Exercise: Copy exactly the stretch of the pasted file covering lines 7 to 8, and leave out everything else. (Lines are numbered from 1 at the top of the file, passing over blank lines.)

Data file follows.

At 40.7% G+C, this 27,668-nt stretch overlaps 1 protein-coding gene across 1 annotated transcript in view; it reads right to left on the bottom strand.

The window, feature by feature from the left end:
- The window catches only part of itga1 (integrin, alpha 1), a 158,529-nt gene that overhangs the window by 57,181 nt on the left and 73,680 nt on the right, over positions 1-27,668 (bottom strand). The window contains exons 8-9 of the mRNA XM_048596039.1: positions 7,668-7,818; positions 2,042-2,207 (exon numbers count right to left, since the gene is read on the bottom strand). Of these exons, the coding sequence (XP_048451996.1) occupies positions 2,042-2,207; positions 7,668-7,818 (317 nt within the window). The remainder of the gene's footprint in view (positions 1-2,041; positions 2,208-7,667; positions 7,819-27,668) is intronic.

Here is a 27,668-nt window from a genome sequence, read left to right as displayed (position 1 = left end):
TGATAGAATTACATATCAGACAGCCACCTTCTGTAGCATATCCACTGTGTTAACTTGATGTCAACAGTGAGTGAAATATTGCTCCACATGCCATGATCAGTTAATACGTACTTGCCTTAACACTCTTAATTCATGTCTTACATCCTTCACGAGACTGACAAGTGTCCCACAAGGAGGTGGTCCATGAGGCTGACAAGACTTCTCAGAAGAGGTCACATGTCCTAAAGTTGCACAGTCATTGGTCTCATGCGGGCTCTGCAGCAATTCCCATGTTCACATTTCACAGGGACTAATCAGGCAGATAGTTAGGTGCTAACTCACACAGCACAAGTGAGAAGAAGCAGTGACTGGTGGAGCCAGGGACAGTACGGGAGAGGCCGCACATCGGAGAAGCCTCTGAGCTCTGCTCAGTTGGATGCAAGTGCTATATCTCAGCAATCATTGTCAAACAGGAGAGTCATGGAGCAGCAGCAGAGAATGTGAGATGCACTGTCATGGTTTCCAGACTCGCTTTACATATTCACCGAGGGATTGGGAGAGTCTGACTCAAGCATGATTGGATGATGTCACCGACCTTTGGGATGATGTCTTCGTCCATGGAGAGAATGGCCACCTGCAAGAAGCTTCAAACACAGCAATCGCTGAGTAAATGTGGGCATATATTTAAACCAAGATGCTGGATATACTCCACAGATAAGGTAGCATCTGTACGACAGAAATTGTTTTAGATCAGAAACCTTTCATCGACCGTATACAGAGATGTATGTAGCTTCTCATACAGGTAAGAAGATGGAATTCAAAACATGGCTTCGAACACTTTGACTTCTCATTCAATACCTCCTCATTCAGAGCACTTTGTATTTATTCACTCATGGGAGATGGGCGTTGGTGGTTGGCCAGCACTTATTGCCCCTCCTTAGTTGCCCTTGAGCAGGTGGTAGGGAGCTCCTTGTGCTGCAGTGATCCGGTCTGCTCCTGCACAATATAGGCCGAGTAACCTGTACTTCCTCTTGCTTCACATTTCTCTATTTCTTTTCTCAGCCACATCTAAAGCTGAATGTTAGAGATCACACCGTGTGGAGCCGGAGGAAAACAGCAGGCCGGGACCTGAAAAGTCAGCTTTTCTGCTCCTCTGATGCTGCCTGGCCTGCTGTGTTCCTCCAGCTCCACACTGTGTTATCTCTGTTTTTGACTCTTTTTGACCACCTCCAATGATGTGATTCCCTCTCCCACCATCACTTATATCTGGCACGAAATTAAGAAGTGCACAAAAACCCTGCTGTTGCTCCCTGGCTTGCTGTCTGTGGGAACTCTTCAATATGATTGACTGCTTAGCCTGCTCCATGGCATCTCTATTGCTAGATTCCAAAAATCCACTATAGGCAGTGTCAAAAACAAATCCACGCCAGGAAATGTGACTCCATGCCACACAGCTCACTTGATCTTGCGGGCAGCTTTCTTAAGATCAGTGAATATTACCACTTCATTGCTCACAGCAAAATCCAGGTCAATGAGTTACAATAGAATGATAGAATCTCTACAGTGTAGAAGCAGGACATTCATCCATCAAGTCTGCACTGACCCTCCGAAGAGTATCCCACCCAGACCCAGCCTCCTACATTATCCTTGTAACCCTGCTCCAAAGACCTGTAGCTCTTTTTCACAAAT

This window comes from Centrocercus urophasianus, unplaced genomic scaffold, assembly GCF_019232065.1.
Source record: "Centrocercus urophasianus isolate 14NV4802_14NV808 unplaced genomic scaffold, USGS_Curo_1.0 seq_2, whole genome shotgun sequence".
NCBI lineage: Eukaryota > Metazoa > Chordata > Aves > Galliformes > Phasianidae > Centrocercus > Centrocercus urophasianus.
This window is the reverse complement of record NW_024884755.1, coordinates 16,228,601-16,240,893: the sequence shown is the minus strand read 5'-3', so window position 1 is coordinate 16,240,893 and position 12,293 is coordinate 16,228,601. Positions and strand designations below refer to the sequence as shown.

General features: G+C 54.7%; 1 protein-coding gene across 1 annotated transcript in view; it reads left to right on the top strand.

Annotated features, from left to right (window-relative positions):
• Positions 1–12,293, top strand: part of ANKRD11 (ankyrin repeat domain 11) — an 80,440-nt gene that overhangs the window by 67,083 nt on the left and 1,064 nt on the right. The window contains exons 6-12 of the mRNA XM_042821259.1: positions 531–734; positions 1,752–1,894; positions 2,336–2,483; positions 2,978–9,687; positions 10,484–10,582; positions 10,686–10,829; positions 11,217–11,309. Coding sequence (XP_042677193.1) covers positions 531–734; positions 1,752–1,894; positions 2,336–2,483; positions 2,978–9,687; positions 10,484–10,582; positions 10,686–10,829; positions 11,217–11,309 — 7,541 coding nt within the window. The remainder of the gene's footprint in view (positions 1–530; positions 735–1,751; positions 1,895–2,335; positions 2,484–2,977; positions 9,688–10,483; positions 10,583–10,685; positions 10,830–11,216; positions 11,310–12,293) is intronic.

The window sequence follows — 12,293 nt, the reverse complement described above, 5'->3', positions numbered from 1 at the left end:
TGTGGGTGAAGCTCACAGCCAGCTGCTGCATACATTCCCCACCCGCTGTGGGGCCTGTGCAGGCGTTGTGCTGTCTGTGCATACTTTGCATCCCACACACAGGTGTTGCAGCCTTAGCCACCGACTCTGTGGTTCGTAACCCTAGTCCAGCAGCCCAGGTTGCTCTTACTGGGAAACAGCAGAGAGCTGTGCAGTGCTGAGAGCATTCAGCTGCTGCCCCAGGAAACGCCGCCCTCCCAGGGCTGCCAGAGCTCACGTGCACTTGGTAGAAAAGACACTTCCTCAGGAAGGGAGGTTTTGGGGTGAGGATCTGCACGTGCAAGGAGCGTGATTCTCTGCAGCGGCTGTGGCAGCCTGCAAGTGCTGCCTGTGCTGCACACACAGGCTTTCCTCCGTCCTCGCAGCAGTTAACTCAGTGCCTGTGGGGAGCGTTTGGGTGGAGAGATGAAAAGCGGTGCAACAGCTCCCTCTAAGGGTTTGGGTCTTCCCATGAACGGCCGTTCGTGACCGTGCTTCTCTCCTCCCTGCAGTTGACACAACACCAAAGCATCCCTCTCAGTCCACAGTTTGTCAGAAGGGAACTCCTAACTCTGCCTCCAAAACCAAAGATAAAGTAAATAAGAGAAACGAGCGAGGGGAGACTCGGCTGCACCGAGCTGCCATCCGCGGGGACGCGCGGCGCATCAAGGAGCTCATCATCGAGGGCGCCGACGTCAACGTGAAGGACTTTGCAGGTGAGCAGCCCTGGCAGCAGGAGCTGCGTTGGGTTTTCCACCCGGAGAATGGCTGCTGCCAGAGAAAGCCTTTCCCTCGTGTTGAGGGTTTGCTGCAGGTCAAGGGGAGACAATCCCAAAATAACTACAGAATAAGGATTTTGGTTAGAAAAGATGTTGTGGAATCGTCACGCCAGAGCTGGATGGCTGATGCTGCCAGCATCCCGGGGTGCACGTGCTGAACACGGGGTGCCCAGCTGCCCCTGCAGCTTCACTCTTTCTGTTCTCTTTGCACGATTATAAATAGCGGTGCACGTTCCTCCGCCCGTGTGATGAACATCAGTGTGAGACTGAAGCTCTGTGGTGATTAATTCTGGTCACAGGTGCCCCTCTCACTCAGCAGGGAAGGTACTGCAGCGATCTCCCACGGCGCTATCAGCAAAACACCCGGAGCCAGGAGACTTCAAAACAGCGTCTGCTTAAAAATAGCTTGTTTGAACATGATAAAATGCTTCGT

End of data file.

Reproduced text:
Source record: "Centrocercus urophasianus isolate 14NV4802_14NV808 unplaced genomic scaffold, USGS_Curo_1.0 seq_2, whole genome shotgun sequence".
NCBI lineage: Eukaryota > Metazoa > Chordata > Aves > Galliformes > Phasianidae > Centrocercus > Centrocercus urophasianus.